In the voice of her narrator, a young Chinese princess, Noyes re-imagines the legend of how the secret of making silk was carried by the princess to the kingdom of Khotan and from there through Asia and to Europe. �In my father�s kingdom there are many splendors,� the princess repeats, as she describes in rich detail the life she must reluctantly leave to marry the king of Khotan, and �most valued of all is silk.� After she bids farewell to all, she takes with her �some small piece of brightness, some shining memory,� tiny worms and seeds of the mulberry woven within the black silk of her hair. The gentle phrases with their hints of the exotic occupy relatively minor spaces in the double-page scenes of appealing visions of ornately costumed women in many layers of multicolored, patterned fabrics and sculptured black hair. The ink and watercolor illustrations suggest Chinese paintings, but a Western esthetic overrides the delicacy of the original Chinese works. Blackall includes the �splendors� of the text so the visual tale flows smoothly as the eye is delighted. A note fills in the facts behind the legend. Lift the jacket to see the contrast of the cover beneath. Reviewer: Ken Marantz and Sylvia Marantz
School Library Journal

Gr 3-6
This is an ornate but vague rendering of a Chinese legend. An unnamed princess, who refers to her flowing silk sleeves as her butterfly wings and is shown with a butterfly painted on her forehead or worn as a hair adornment, recounts the splendors of her father's kingdom and her own impending departure from it to marry the king of far-off Khotan. The romantic tale reflects the girl's uncertainty and longing for her own family and home as she is prepared for the arranged marriage. However, plot details get a bit lost in lush descriptions. Blackall's attractive watercolors feature swirling ribbons of red around the princess, and often she is garbed in red, though readers never learn the Chinese use and meaning of the color. The smuggling of the silk-making secret, foretold in the book's subtitle, is related briefly and poetically as the girl's hair is dressed for her bridal journey. "She weaves within, like secrets of the wind, tiny worms spinning their busy home. We hide also the seeds of the mulberry tree. We plant them in the soil of me." An author's note adds a bit of the history of silk and the Silk Road and the legend of how silk making might have entered Khotan. There's no map indicating this faraway locale or any sources of authority for cultural details. As structured, the tale is very thin as folklore but it might appeal to some preadolescent girls.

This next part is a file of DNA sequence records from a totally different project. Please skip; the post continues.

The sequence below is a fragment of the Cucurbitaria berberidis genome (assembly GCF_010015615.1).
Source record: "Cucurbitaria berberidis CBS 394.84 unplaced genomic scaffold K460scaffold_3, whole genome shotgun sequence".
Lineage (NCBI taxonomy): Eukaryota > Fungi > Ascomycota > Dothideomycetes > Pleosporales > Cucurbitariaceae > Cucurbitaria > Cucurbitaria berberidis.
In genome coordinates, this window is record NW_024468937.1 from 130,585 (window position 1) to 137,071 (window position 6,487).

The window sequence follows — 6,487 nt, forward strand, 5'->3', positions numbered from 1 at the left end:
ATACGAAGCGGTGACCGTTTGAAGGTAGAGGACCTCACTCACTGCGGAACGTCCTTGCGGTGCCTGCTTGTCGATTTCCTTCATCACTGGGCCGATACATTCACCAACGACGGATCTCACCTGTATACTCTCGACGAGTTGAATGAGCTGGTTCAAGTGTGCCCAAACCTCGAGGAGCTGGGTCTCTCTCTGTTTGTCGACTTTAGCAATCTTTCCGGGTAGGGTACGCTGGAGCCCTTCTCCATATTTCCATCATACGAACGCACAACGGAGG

—Margaret BushCopyright 2006 Reed Business Information.

Kirkus Reviews
Even though she's still "a child with my hair yet cut across my forehead," the Emperor of China's daughter must leave her father's kingdom to marry the king of Khotan, who lives in a far-off desert oasis. The princess sadly recounts everything she will miss about her life at court: pink peach petals, yellow moons, pipa song, sparrows pecking at mud, red-crowned cranes and sour plums. Of the many splendors of her father's kingdom, none is more prized than the secret of the silkworm that feeds on mulberry leaves. To reveal this secret means punishment by death. But according to legend, the little princess is willing to risk all. When she departs for Khotan, her maid has cleverly woven silkworm cocoons and mulberry seeds into her hair so she can carry with her "some small piece of brightness, some shining memory." Written in the style of ancient Chinese poets, the text dwells lovingly on the pleasures of imperial life while splendid ink-and-watercolor illustrations poignantly capture the princess's leave-taking as well as details of palace life in images evocative of Chinese screen paintings. (author's note) (Picture book. 6-10)

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Product Details

ISBN-13:
9780763624002
Publisher:
Candlewick Press
Publication date:
10/09/2007
Pages:
32
Product dimensions:
10.25(w) x 11.69(h) x 0.39(d)
Lexile:
AD880L (what's this?)
Age Range:
6 - 9 Years